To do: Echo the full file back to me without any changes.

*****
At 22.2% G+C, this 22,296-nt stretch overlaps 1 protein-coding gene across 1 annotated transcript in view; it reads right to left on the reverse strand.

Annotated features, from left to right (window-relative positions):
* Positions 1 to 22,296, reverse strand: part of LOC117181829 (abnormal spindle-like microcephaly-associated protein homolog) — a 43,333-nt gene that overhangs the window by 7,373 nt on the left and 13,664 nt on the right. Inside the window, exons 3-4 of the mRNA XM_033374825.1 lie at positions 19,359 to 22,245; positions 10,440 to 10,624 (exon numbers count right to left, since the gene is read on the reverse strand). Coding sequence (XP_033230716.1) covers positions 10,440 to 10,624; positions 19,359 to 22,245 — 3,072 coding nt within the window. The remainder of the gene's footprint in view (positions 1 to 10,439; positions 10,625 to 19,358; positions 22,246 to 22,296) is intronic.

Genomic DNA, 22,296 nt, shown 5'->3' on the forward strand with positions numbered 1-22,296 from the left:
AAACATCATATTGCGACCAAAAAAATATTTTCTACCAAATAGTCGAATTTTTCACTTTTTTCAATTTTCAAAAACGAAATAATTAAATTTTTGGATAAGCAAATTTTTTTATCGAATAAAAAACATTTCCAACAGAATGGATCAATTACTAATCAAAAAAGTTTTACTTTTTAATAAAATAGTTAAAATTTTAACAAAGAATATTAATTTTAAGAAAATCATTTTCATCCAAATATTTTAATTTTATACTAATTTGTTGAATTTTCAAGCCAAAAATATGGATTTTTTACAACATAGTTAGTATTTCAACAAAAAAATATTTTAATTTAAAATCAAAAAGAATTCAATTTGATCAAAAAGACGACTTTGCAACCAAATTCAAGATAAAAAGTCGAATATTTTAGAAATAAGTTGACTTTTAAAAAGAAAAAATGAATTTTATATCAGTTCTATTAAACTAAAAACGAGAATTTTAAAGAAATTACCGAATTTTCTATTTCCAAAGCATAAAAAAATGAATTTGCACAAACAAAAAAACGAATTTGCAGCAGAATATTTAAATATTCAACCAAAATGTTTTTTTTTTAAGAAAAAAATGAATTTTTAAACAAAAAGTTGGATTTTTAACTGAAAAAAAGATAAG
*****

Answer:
At 22.2% G+C, this 22,296-nt stretch overlaps 1 protein-coding gene across 1 annotated transcript in view; it reads right to left on the reverse strand.

Annotated features, from left to right (window-relative positions):
* Positions 1 to 22,296, reverse strand: part of LOC117181829 (abnormal spindle-like microcephaly-associated protein homolog) — a 43,333-nt gene that overhangs the window by 7,373 nt on the left and 13,664 nt on the right. Inside the window, exons 3-4 of the mRNA XM_033374825.1 lie at positions 19,359 to 22,245; positions 10,440 to 10,624 (exon numbers count right to left, since the gene is read on the reverse strand). Coding sequence (XP_033230716.1) covers positions 10,440 to 10,624; positions 19,359 to 22,245 — 3,072 coding nt within the window. The remainder of the gene's footprint in view (positions 1 to 10,439; positions 10,625 to 19,358; positions 22,246 to 22,296) is intronic.

Genomic DNA, 22,296 nt, shown 5'->3' on the forward strand with positions numbered 1-22,296 from the left:
AAACATCATATTGCGACCAAAAAAATATTTTCTACCAAATAGTCGAATTTTTCACTTTTTTCAATTTTCAAAAACGAAATAATTAAATTTTTGGATAAGCAAATTTTTTTATCGAATAAAAAACATTTCCAACAGAATGGATCAATTACTAATCAAAAAAGTTTTACTTTTTAATAAAATAGTTAAAATTTTAACAAAGAATATTAATTTTAAGAAAATCATTTTCATCCAAATATTTTAATTTTATACTAATTTGTTGAATTTTCAAGCCAAAAATATGGATTTTTTACAACATAGTTAGTATTTCAACAAAAAAATATTTTAATTTAAAATCAAAAAGAATTCAATTTGATCAAAAAGACGACTTTGCAACCAAATTCAAGATAAAAAGTCGAATATTTTAGAAATAAGTTGACTTTTAAAAAGAAAAAATGAATTTTATATCAGTTCTATTAAACTAAAAACGAGAATTTTAAAGAAATTACCGAATTTTCTATTTCCAAAGCATAAAAAAATGAATTTGCACAAACAAAAAAACGAATTTGCAGCAGAATATTTAAATATTCAACCAAAATGTTTTTTTTTTAAGAAAAAAATGAATTTTTAAACAAAAAGTTGGATTTTTAACTGAAAAAAAGATAAG